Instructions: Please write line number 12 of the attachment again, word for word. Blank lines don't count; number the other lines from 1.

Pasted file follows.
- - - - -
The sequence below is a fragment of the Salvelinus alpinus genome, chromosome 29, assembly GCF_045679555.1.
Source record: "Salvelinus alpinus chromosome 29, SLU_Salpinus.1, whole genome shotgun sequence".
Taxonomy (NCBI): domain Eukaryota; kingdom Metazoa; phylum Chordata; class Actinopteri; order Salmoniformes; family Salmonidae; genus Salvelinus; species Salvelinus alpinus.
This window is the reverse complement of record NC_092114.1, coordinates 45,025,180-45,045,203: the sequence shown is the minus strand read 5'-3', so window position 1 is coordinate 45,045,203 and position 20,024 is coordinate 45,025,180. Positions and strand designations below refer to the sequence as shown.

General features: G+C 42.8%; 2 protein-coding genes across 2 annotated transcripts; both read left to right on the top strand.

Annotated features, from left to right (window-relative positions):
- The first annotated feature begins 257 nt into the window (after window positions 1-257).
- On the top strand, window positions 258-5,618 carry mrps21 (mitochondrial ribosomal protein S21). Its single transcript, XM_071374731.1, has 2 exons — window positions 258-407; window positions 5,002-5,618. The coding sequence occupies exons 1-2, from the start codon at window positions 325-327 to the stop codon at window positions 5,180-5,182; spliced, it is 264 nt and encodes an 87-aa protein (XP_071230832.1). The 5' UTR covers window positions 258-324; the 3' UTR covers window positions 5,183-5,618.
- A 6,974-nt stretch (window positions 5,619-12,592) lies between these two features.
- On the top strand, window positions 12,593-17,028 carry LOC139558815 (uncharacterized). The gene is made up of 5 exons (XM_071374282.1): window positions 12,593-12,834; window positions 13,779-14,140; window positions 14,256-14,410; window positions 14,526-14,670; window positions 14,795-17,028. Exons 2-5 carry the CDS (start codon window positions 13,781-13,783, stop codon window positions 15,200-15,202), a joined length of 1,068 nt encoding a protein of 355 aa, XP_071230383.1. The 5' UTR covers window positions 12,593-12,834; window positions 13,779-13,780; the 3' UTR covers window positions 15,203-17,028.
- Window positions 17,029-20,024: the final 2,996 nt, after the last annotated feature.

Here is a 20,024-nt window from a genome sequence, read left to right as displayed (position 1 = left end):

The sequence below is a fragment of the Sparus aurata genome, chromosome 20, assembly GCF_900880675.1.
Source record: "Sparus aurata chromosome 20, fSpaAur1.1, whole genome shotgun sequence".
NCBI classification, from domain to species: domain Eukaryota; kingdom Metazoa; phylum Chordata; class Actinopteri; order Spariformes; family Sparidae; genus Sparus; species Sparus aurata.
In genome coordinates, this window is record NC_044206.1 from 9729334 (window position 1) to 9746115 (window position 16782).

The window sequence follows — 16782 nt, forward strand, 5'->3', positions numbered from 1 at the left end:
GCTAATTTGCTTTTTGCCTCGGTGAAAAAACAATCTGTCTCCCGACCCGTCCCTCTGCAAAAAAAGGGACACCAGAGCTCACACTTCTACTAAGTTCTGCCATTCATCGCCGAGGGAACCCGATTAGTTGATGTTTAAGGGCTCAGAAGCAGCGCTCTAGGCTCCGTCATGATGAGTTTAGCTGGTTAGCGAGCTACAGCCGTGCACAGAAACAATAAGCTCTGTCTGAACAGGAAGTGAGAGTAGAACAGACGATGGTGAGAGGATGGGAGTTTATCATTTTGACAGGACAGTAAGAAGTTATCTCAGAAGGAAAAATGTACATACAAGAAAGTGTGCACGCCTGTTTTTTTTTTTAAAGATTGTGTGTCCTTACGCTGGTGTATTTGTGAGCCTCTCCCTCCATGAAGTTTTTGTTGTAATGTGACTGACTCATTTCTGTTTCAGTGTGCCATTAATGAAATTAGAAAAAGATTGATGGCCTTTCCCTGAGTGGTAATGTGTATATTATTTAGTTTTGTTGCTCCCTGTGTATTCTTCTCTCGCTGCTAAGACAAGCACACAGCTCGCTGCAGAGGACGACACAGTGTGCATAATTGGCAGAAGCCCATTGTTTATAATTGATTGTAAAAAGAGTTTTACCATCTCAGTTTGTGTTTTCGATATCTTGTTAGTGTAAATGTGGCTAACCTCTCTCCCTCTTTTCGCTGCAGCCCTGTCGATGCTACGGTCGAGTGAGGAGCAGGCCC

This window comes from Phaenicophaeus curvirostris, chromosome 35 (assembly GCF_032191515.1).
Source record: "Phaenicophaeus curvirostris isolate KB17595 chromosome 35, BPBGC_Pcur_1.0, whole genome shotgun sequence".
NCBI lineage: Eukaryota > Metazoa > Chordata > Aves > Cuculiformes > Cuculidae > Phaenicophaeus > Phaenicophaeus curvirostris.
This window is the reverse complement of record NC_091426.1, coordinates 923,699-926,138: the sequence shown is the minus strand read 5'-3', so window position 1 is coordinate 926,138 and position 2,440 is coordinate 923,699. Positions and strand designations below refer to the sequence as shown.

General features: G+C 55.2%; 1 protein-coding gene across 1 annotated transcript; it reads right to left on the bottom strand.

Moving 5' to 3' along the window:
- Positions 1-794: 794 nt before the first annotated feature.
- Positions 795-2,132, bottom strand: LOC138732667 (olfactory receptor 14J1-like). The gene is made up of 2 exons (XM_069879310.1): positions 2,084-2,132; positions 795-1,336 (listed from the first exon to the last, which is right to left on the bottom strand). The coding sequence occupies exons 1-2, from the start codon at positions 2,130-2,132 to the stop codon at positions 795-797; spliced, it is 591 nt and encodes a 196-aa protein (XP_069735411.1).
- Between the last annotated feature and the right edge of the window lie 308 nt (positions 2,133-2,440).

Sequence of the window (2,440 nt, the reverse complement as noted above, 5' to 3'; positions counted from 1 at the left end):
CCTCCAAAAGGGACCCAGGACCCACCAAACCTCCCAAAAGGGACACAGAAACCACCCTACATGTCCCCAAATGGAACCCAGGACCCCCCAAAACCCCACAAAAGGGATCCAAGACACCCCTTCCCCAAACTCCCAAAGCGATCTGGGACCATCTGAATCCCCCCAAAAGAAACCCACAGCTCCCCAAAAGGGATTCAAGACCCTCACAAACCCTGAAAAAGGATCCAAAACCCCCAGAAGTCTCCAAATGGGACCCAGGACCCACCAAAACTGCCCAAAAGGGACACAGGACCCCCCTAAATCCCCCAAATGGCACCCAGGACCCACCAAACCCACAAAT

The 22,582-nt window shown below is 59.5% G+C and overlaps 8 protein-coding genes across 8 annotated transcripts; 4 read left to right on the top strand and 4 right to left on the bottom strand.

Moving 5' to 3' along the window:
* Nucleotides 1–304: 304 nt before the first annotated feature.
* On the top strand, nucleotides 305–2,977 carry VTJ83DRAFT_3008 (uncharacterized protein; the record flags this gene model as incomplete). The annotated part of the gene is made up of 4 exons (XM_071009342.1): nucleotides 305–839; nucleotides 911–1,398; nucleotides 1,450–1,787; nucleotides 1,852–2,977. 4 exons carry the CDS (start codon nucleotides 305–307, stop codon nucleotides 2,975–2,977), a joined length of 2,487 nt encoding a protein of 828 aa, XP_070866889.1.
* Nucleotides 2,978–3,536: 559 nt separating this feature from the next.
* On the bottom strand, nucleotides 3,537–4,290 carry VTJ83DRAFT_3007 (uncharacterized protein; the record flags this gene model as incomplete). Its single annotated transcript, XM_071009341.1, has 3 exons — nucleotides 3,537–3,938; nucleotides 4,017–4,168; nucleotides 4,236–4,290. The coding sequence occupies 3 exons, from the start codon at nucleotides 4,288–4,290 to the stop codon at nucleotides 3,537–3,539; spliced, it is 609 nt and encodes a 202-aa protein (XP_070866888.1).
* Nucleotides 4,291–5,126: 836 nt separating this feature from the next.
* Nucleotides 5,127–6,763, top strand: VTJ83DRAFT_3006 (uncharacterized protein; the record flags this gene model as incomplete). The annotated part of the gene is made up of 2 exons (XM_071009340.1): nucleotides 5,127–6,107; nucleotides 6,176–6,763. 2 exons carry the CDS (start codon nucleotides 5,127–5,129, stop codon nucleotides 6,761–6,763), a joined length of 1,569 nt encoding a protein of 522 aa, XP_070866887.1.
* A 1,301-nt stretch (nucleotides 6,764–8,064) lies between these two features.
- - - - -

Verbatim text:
Here is a 20,024-nt window from a genome sequence, read left to right as displayed (position 1 = left end):